As multiple scientific studies have shown, viruses can lie dormant for extremely long periods. Dyson went on to comment: “You definitely want to make sure that you are regularly replacing the filters … .”
HEPA vs. PECO filters
HEPA filters are made out of a type of fabric that functions similar to a net. Air is passed through the fabric by a fan. Particulates are caught by this fabric, while the now-clean air is allowed to exit out the other side. Over time, the particles will accumulate on the fabric until it loses efficiency. That’s why filters have to be replaced.
PECO filters work in a similar, but more complex way. First, air passes through a sort of “pre-filter” that’s laced with carbon. Next, it moves through a larger filter that captures and binds molecules to ions and then destroys them.
HEPA filters are not much more effective than medium-efficiency air filters.
Which is better? We asked Patrick Van Deventer, product manager for Trane indoor air quality products. “According to the Environmental Protection Agency (EPA), HEPA filters are not much more effective than medium-efficiency air filters with a MERV [Minimum Efficiency Reporting Value] rating between 7 and 13,” said Deventer.
“They are also highly restrictive and thus have a limited air delivery, so they are typically used in smaller appliances such as portable air cleaners and not in central ducted HVAC systems.” A MERV rating refers to a scale that measures how powerful your air filter is.
Michael Rubino, indoor air quality expert and president of All American Restoration, added more caveats. “There are air purification technologies that can destroy biological contaminants such as mold spores and viruses (such as H1N1 and SARS),” he said. “However, the technology is not just HEPA; air purifiers that utilize photocatalytic oxidation (PCO) release ions into the air that bind to these contaminants and destroy them. There are certain air purifiers that utilize filtration in addition to PCO, such as Air Oasis iAdapt Air.”
A final note. We’ve discussed consumer-grade air purifiers here, but industrial air purifiers capable of completely cleaning the air do exist. However, these machines are large and routinely cost more than $1,500 (sometimes, much more).
According to the National Air Filter Association, a MERV-13 filter is able to remove 90% of particles between 3 and 10 microns in size, 85% of particles between 1 and 3 microns in size, and 50% of particles between 0.30 and 1 microns in size.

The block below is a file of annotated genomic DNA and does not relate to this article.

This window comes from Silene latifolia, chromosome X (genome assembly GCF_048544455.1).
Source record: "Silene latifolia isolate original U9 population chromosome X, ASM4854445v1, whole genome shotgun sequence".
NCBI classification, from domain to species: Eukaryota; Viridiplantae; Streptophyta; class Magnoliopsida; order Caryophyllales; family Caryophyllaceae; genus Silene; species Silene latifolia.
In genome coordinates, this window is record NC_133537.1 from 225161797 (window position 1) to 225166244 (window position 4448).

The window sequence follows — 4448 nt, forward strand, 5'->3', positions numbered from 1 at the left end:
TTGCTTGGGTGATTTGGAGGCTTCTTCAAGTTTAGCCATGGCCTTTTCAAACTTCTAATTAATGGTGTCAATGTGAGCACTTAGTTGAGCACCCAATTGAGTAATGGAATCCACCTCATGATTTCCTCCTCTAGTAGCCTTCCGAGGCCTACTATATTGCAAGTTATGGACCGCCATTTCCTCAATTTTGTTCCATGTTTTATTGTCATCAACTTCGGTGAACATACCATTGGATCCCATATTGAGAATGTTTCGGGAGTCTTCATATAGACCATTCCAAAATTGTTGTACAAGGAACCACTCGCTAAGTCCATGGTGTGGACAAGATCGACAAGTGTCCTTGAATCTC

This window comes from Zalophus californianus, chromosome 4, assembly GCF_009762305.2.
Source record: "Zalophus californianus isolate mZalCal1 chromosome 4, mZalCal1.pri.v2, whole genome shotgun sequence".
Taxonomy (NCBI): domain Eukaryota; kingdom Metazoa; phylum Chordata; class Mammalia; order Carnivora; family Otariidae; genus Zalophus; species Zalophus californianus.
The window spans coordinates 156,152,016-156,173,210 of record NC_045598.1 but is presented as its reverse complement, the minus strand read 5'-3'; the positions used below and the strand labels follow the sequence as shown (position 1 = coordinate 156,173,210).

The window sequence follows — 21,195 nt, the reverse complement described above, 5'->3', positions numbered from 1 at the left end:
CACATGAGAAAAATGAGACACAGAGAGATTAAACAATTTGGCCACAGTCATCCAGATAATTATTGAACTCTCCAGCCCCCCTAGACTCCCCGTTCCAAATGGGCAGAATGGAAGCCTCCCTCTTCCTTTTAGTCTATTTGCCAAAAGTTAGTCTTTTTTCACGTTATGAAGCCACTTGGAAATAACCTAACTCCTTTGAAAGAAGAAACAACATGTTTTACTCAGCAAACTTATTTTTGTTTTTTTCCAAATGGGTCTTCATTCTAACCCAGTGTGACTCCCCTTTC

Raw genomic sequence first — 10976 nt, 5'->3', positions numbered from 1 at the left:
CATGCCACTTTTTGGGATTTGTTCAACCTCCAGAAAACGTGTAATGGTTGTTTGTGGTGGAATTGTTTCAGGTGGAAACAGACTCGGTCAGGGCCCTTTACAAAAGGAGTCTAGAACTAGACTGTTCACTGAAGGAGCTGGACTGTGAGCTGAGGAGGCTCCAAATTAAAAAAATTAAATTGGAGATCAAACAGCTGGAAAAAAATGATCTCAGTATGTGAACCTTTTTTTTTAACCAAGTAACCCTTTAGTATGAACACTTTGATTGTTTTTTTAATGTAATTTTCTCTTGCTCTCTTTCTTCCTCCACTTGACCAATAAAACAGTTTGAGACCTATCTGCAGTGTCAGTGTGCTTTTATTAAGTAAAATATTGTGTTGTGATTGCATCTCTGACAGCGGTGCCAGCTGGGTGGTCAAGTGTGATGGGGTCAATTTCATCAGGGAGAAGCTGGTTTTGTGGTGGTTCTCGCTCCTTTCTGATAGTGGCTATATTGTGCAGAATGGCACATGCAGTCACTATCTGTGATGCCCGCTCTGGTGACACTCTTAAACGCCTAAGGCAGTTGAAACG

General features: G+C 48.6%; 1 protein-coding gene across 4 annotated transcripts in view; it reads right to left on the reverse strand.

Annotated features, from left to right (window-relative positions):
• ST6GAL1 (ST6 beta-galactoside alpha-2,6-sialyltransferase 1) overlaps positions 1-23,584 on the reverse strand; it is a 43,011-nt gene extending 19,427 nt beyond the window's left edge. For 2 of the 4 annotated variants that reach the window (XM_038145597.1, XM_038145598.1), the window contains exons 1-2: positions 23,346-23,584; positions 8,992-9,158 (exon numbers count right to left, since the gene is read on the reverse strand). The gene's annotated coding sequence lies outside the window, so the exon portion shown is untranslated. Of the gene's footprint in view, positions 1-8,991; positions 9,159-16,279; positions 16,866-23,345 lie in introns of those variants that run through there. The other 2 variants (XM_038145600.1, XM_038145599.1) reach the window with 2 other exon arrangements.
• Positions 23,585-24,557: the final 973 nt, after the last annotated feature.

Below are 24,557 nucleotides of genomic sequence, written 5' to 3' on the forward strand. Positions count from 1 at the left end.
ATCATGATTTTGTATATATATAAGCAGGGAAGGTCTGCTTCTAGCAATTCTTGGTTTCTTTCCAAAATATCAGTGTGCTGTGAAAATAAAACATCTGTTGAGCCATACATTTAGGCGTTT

So, in theory, a MERV-13 filter might be able to filter viruses out of the air, depending on the specific virus. It is important to keep in mind that a MERV-13 filter only removes 50% of those particles from the air, so it is by no means a foolproof method and should not be viewed as such. What it is, however, is a step toward more efficient consumer-grade air filters.
Many advertisements hail the MERV-13 filter as a way to stop viruses, but the truth is more nuanced. While it may be able to stop some viruses, it won’t stop them all, and there is no confirmed evidence that it can stop the spread of the coronavirus. Investing in a MERV-13 filter will improve your indoor air quality and greatly reduce the number of allergens in the air, but it should not be viewed as a safeguard against disease.
The fundamental problem
Even the best air purifier doesn’t solve the fundamental problem; like most viruses, the coronavirus is spread by person-to-person contact and contact with contaminated surfaces. Air purifiers are capable of filtering the air in a room over time, but viruses tend to travel short distances between people or land and linger on surfaces. An air purifier, even one equipped to kill a virus, will often fail to catch a virus before it comes into contact with a person or surface.
Air purifiers are still great to have year-round. Coronavirus isn’t the only concern, as this year’s awful pollen season has proven. An air purifier can help reduce the impact of pollen and seasonal allergies, eliminating sniffles and putting trees in their place.